WATCH—Stories of the Open Era – Roger Federer:
Flushing Meadows is tennis’ largest stage, and over the last 50 years, it has been the site of some of the sport’s greatest dramas. This week, we’ll count down the 10 most memorable US Open matches of the Open Era. To follow the countdown, click here.
When are you lucky, and when are you just too good? The 2011 U.S. Open semifinal between Novak Djokovic and Roger Federer set off a debate on the subject that would rage for months—if it ever ended.
A disconsolate Djokovic was down double match point at 3-5 in the fifth set and seemingly on his way out of the tournament when Federer tried to send a first serve wide to his forehand side. It wasn’t as wide as he wanted, and Djokovic, channeling all of his frustration into a knockout swing, made him pay for not hitting his spot. The Serb certainly hit his: He pounced on a forehand and gave it a ride crosscourt; it was an all-or-nothing shot and Djokovic, not for the first time in this type of situation, got it all. Stunned by that return winner, Federer dropped the next four games and the match.
Afterward, Djokovic admitted that he had been fortunate to come away with a win that day, but, “If you’re playing somebody like Roger, you have to take your chances when they’re presented…This is what happens at this stage of a tournament when two top players meet. Just a couple of points decide the winner.”
His opponent had a slightly different take on the subject.
“I didn’t hit the best serve,” an agitated Federer said a few minutes after the match. “But it’s just the way he returns that. It’s just not a guy who believes much anymore in winning. Then to lose against someone like that, it’s very disappointing, because you feel like he was mentally out of it already. Just gets the lucky shot at the end, and off you go.”
At that point, Federer could have been forgiven for being tired of seeing Djokovic send him, and the rest of the tour, off a loser. The previous year, Djokovic had saved match points against Federer on the same court, in the same round, in another fifth set, by going for broke. And he had been even better in 2011. His winning return, lucky or not, was an exclamation point on the Serb’s best season to that point. He won three of four majors, five of eight Masters events, finished 67-4, and, most famously, began the year with a men’s-record 43 straight wins.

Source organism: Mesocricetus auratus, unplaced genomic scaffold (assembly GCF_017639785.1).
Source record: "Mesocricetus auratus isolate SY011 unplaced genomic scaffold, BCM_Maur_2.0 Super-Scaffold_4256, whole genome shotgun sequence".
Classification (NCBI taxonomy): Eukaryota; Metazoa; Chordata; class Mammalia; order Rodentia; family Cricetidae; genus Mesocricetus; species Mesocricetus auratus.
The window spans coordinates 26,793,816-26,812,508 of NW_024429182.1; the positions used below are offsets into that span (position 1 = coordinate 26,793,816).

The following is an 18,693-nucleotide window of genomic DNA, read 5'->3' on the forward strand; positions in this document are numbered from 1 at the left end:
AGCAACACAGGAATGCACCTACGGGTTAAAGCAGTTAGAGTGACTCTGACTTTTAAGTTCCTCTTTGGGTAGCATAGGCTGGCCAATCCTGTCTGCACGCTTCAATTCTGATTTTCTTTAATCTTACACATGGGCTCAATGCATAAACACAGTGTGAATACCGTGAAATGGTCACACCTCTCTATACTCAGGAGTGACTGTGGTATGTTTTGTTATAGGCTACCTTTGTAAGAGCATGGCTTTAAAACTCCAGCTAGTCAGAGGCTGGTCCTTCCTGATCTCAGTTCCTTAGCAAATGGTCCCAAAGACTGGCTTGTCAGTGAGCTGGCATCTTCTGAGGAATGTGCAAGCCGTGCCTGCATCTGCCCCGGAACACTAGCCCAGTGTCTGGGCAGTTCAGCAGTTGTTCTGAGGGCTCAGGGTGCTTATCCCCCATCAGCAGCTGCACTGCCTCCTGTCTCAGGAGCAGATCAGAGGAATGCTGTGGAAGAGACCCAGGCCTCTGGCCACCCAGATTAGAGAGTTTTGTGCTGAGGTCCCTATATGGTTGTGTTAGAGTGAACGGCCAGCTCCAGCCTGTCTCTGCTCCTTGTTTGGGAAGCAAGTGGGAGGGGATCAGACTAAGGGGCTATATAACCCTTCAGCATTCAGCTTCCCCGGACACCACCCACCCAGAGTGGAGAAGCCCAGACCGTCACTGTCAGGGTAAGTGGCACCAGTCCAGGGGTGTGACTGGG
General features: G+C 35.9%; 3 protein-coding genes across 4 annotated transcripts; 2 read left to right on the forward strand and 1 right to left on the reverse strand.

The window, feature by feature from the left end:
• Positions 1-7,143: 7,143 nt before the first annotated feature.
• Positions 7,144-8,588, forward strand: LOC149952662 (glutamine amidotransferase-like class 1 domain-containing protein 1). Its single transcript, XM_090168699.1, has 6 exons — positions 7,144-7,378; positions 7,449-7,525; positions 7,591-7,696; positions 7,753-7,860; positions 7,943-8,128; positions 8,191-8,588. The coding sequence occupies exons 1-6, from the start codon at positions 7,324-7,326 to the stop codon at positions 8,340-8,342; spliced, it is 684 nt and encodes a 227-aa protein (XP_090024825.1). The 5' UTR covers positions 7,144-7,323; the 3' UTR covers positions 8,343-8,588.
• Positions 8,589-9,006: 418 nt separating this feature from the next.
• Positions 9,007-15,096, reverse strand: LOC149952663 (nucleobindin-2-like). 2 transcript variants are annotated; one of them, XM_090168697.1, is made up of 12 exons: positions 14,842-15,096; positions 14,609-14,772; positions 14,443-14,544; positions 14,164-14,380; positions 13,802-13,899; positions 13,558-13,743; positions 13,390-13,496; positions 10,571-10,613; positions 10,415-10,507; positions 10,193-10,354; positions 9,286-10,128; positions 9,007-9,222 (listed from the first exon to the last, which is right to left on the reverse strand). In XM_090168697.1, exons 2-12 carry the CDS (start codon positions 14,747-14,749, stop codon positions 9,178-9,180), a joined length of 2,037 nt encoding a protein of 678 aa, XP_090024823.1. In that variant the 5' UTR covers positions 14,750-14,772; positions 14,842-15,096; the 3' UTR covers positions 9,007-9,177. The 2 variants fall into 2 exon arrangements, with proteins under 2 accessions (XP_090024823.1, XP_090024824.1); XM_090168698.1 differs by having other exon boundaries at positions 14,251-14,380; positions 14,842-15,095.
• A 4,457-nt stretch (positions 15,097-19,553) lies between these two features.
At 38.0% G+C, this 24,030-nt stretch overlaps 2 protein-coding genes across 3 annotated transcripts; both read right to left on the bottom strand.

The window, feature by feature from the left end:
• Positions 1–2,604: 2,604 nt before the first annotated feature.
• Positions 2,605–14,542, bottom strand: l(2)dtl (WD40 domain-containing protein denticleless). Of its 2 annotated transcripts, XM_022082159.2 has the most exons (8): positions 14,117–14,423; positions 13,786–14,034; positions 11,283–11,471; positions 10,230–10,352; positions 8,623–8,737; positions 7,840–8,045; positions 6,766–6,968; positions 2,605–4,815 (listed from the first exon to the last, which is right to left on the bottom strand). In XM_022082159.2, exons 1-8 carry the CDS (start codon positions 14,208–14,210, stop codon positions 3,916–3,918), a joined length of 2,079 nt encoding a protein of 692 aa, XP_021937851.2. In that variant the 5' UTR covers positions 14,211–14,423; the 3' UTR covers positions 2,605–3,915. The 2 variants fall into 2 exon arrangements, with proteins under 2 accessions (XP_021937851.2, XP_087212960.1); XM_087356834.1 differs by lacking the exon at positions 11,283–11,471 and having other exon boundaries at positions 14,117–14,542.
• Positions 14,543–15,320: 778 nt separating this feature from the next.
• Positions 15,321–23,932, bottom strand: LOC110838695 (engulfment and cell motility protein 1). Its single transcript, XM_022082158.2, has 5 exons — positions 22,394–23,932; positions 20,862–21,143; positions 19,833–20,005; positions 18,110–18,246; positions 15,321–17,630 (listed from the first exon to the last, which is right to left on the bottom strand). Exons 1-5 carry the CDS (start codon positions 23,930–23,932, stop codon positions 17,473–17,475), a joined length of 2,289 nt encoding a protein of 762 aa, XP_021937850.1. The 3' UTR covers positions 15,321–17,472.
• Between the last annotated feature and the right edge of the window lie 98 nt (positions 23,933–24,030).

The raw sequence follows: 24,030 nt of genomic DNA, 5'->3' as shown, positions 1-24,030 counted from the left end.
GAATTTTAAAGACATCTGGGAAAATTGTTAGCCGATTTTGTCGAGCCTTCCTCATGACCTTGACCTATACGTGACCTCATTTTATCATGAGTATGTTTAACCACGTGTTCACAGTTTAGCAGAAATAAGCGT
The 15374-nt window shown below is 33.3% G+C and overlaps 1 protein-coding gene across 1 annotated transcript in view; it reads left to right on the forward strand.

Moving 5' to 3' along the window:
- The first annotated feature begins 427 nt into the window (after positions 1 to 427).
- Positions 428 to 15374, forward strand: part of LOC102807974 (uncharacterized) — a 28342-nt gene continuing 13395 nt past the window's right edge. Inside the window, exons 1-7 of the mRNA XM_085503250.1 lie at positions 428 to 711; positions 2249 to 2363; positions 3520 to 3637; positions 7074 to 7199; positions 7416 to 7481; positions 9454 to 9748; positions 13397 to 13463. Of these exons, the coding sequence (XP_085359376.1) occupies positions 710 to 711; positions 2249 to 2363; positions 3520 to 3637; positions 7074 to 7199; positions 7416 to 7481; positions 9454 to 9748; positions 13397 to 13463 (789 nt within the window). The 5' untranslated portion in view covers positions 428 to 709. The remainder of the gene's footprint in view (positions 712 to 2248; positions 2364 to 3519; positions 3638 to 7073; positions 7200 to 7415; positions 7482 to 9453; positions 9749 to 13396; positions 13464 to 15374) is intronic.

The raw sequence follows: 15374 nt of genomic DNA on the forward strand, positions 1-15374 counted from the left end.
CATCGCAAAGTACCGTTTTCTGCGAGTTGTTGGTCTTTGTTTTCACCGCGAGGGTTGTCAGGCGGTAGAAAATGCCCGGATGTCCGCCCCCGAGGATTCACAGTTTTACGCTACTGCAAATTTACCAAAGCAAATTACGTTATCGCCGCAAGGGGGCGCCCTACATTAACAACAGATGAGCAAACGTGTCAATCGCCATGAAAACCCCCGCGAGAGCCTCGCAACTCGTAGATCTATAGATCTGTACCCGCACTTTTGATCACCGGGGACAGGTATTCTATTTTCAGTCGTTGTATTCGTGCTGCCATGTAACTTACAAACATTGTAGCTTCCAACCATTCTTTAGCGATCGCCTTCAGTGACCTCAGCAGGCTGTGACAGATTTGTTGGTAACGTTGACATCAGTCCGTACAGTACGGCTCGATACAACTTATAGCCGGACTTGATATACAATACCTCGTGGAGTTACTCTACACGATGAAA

Until that stage in his career, the 24-year-old Djokovic had labored brilliantly in the shadows of Federer and Rafael Nadal—but that he emerged for good. Djokovic followed up his semifinal win over Roger on Saturday with a final-round win over Rafa two days later. For most of the next five years, Djokovic would hav the upper hand on both men, and he would put his name alongside theirs in the Golden Age pantheon.
In a sense, The Shot showed us what made prime-era Djokovic so good. As Federer said, when most players launch a low-percentage missile like that, their chances of success are slim. Djokovic, who had missed a similar return at set point earlier in the same match, admitted that it was a risk for him, too. But while it doesn’t take a great player to go for a shot like that, it takes someone special to pull it off as often as he has, on the biggest stages. Luck or skill, plan or pique, the ball went in and the Serb went on to win his first U.S. Open.
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